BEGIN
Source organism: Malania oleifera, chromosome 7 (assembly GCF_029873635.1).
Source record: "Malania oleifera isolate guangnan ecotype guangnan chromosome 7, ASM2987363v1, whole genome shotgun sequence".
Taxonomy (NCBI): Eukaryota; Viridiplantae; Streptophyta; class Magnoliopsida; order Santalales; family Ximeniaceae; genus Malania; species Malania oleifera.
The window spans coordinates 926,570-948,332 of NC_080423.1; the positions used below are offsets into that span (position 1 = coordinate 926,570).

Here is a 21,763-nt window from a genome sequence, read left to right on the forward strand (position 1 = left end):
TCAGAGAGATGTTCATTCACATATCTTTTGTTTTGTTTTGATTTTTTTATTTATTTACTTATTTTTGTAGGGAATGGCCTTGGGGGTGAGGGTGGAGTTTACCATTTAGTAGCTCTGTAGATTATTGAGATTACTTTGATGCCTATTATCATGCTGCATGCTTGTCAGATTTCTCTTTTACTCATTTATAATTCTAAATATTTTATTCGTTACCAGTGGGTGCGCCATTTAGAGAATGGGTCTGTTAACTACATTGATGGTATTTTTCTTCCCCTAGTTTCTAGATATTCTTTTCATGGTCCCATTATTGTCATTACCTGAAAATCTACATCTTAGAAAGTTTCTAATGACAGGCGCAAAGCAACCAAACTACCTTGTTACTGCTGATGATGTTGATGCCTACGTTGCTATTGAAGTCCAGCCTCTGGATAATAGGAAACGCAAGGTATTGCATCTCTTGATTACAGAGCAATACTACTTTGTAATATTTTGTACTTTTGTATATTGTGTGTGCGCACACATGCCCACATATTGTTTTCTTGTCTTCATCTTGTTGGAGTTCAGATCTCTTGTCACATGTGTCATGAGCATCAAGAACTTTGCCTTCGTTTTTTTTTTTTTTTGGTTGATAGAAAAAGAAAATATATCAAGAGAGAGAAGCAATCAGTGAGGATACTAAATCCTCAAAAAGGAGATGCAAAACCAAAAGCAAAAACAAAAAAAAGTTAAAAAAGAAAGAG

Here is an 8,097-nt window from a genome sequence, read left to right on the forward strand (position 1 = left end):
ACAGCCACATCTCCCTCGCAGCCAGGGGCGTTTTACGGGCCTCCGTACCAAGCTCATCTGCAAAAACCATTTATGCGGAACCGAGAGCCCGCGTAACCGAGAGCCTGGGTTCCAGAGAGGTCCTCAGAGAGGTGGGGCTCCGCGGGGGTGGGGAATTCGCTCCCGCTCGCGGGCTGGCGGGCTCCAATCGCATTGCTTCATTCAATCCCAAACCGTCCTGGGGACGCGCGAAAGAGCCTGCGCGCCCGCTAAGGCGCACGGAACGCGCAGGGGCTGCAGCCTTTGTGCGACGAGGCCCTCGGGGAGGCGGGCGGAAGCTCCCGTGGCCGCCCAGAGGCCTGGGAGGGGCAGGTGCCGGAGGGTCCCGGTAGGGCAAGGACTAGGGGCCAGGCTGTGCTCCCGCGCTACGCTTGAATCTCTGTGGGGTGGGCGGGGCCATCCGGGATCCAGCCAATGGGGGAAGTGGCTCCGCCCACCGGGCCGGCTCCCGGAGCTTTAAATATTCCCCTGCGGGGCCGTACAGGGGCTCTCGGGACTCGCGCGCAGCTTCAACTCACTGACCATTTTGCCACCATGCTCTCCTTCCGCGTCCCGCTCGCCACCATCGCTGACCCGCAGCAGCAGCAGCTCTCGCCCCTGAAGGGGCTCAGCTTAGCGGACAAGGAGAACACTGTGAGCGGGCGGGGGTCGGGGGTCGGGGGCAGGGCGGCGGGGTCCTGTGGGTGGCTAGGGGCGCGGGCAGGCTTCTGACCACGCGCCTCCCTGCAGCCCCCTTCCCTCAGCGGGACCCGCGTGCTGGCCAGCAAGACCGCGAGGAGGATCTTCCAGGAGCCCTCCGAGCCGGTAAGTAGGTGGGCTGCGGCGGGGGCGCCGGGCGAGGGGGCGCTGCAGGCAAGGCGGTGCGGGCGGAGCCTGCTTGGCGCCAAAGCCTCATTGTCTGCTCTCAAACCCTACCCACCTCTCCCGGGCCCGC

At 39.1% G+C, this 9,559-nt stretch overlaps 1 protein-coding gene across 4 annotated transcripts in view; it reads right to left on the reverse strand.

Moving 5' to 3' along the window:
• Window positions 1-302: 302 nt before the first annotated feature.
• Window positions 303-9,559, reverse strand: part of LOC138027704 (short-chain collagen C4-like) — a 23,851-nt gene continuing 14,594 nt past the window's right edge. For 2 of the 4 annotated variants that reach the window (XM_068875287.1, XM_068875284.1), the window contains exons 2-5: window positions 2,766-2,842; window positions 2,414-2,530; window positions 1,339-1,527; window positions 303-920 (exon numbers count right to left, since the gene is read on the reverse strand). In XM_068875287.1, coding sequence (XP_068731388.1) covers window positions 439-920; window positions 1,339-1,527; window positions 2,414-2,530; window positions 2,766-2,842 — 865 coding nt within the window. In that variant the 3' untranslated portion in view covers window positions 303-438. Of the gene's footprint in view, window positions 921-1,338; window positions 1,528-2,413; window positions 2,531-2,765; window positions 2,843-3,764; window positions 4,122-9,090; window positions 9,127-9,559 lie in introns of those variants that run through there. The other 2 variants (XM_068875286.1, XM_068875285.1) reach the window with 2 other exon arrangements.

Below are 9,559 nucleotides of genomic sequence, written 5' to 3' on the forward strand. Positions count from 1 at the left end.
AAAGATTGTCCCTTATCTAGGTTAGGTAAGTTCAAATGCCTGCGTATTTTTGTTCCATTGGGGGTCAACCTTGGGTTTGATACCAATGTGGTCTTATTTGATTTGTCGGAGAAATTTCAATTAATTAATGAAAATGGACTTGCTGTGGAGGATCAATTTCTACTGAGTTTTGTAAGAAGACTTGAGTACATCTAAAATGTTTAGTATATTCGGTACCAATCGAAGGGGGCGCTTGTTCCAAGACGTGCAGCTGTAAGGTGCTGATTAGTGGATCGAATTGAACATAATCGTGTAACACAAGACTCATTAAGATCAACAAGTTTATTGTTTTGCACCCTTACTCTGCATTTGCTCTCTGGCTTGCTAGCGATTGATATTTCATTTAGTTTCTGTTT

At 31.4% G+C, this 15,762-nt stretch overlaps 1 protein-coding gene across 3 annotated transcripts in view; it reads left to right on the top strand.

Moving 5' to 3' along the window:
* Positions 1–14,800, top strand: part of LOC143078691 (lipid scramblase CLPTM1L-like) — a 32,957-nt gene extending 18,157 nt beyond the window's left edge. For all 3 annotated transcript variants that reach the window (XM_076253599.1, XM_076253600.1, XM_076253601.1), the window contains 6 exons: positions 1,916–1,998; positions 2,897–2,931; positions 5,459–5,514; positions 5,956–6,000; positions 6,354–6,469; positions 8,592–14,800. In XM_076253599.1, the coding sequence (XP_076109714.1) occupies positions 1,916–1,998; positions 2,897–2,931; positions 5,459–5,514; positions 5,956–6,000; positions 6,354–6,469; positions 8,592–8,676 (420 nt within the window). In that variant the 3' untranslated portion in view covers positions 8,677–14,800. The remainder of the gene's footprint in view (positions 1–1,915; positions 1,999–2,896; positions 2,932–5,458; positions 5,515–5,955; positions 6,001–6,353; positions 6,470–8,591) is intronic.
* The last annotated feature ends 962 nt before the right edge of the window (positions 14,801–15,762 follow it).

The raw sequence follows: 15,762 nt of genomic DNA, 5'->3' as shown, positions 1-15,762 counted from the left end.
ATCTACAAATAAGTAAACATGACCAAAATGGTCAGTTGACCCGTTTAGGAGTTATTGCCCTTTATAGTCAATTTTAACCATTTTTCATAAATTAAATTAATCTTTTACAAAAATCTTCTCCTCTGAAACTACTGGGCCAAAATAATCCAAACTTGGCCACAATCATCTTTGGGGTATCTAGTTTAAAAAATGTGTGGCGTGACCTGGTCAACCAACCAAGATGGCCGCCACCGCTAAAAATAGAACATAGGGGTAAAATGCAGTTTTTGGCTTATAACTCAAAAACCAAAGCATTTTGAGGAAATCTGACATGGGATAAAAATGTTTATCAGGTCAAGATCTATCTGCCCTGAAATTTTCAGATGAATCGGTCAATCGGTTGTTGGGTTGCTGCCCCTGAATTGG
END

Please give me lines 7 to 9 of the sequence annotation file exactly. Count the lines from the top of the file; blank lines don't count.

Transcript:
Here is an 8,097-nt window from a genome sequence, read left to right on the forward strand (position 1 = left end):
ACAGCCACATCTCCCTCGCAGCCAGGGGCGTTTTACGGGCCTCCGTACCAAGCTCATCTGCAAAAACCATTTATGCGGAACCGAGAGCCCGCGTAACCGAGAGCCTGGGTTCCAGAGAGGTCCTCAGAGAGGTGGGGCTCCGCGGGGGTGGGGAATTCGCTCCCGCTCGCGGGCTGGCGGGCTCCAATCGCATTGCTTCATTCAATCCCAAACCGTCCTGGGGACGCGCGAAAGAGCCTGCGCGCCCGCTAAGGCGCACGGAACGCGCAGGGGCTGCAGCCTTTGTGCGACGAGGCCCTCGGGGAGGCGGGCGGAAGCTCCCGTGGCCGCCCAGAGGCCTGGGAGGGGCAGGTGCCGGAGGGTCCCGGTAGGGCAAGGACTAGGGGCCAGGCTGTGCTCCCGCGCTACGCTTGAATCTCTGTGGGGTGGGCGGGGCCATCCGGGATCCAGCCAATGGGGGAAGTGGCTCCGCCCACCGGGCCGGCTCCCGGAGCTTTAAATATTCCCCTGCGGGGCCGTACAGGGGCTCTCGGGACTCGCGCGCAGCTTCAACTCACTGACCATTTTGCCACCATGCTCTCCTTCCGCGTCCCGCTCGCCACCATCGCTGACCCGCAGCAGCAGCAGCTCTCGCCCCTGAAGGGGCTCAGCTTAGCGGACAAGGAGAACACTGTGAGCGGGCGGGGGTCGGGGGTCGGGGGCAGGGCGGCGGGGTCCTGTGGGTGGCTAGGGGCGCGGGCAGGCTTCTGACCACGCGCCTCCCTGCAGCCCCCTTCCCTCAGCGGGACCCGCGTGCTGGCCAGCAAGACCGCGAGGAGGATCTTCCAGGAGCCCTCCGAGCCGGTAAGTAGGTGGGCTGCGGCGGGGGCGCCGGGCGAGGGGGCGCTGCAGGCAAGGCGGTGCGGGCGGAGCCTGCTTGGCGCCAAAGCCTCATTGTCTGCTCTCAAACCCTACCCACCTCTCCCGGGCCCGC

At 39.1% G+C, this 9,559-nt stretch overlaps 1 protein-coding gene across 4 annotated transcripts in view; it reads right to left on the reverse strand.